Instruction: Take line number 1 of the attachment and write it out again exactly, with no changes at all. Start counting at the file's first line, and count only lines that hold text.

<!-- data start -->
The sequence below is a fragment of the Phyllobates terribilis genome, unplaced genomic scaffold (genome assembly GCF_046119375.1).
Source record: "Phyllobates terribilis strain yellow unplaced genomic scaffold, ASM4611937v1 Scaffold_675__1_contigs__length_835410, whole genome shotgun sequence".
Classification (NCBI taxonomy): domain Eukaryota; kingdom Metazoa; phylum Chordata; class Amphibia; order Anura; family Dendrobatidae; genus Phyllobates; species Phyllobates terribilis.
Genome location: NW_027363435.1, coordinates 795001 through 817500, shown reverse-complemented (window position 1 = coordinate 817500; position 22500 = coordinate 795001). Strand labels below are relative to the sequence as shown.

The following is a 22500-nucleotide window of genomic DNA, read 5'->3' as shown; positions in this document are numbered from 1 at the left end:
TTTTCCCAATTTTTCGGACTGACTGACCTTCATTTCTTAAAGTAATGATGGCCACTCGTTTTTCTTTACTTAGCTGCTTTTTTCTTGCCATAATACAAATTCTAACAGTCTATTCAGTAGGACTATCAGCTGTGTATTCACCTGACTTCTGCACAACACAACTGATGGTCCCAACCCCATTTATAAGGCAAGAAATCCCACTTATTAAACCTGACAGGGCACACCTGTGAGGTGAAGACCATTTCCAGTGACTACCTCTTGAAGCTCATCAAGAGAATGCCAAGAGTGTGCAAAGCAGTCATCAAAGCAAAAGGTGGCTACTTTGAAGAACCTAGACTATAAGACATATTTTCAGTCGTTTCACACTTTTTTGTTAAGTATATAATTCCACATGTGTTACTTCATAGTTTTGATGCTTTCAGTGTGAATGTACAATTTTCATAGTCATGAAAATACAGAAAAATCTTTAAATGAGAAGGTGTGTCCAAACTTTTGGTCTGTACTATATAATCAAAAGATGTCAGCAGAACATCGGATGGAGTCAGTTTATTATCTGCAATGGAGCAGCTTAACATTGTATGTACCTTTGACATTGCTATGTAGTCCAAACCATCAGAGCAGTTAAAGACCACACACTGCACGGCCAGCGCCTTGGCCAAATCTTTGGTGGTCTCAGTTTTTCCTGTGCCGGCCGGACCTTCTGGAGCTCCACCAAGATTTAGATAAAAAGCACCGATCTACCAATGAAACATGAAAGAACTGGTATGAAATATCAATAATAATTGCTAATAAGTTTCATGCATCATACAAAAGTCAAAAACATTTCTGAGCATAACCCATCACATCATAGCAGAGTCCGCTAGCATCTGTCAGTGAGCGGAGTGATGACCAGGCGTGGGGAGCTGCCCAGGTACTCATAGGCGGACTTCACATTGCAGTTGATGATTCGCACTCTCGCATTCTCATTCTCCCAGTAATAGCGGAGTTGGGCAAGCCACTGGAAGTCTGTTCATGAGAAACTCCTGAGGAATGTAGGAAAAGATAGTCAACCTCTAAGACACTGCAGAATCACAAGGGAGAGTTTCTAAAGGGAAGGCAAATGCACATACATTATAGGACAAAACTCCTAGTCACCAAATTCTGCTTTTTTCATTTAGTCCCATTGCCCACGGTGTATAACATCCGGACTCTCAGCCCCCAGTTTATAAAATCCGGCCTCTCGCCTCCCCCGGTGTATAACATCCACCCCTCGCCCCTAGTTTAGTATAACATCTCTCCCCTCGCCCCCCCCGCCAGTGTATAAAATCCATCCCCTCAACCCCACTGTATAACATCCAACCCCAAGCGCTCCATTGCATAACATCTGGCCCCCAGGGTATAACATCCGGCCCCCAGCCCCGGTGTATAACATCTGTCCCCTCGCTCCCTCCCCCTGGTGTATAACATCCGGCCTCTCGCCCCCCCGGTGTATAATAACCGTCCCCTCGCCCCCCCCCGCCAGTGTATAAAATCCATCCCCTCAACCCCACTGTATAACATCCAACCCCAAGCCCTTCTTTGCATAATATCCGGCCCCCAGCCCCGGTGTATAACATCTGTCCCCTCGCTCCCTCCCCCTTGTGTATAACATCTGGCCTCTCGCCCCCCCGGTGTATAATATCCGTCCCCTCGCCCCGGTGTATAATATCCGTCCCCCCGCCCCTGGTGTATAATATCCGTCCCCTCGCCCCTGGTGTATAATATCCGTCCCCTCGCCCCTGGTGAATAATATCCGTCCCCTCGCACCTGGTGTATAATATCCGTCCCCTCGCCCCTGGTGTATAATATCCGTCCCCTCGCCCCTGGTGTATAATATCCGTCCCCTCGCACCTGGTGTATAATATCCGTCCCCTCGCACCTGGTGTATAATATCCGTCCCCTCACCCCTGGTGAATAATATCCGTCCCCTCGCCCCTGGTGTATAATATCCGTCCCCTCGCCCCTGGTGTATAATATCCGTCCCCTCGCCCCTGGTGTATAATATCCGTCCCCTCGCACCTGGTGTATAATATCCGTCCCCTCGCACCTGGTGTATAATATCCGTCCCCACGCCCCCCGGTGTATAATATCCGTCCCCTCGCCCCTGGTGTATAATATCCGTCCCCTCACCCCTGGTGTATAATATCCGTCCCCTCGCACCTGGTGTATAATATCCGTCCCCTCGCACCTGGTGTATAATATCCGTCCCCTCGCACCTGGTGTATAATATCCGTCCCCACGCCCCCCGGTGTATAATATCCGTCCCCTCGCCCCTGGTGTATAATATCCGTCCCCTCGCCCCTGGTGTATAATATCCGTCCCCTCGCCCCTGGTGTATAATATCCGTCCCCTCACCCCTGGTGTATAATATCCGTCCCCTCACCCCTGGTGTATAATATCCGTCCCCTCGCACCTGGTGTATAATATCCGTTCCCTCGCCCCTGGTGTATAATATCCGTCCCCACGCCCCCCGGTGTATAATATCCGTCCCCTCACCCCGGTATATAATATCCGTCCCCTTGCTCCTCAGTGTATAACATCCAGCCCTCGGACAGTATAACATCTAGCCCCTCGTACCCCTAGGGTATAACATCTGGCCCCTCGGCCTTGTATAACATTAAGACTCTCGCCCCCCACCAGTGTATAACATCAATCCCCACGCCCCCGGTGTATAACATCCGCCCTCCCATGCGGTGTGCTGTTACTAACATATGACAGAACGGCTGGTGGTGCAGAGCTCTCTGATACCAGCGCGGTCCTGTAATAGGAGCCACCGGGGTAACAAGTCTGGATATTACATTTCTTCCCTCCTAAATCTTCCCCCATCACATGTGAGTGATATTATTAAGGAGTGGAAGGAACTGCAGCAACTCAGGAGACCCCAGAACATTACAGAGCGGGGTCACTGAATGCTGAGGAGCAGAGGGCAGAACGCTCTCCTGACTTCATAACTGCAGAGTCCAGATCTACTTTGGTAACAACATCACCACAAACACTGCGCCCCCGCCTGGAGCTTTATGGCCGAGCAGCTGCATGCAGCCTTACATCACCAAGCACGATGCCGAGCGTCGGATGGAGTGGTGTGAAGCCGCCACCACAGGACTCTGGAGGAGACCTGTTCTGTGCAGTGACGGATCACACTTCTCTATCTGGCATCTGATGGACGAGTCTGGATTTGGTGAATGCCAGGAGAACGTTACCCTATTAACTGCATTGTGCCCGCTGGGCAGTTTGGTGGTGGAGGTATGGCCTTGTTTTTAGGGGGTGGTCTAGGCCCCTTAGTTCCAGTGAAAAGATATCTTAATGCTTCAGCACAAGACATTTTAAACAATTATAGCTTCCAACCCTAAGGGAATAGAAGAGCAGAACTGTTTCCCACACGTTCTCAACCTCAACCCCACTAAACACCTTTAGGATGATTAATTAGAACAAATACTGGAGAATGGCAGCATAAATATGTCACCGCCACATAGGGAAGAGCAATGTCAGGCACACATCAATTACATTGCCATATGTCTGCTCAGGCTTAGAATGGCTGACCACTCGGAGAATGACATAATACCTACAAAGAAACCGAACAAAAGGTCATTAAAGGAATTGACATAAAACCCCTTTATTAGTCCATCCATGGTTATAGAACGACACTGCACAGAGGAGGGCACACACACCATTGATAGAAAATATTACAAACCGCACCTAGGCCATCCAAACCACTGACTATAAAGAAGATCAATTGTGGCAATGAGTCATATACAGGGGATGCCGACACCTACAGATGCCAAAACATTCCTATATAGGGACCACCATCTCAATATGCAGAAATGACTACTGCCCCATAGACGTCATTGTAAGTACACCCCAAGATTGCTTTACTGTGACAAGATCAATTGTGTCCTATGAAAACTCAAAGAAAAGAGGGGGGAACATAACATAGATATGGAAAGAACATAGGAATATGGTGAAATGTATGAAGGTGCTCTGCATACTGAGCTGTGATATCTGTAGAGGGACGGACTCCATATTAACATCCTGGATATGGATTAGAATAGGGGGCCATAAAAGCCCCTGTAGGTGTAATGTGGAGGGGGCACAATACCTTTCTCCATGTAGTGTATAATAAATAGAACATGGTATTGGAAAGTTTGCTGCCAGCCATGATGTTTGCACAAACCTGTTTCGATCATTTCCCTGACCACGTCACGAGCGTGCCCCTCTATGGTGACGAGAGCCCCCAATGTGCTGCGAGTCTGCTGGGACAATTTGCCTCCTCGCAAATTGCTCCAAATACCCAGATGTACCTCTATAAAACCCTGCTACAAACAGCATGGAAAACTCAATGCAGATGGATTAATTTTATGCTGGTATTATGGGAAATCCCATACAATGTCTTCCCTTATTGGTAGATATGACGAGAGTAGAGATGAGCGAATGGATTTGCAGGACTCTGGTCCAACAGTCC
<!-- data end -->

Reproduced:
The sequence below is a fragment of the Phyllobates terribilis genome, unplaced genomic scaffold (genome assembly GCF_046119375.1).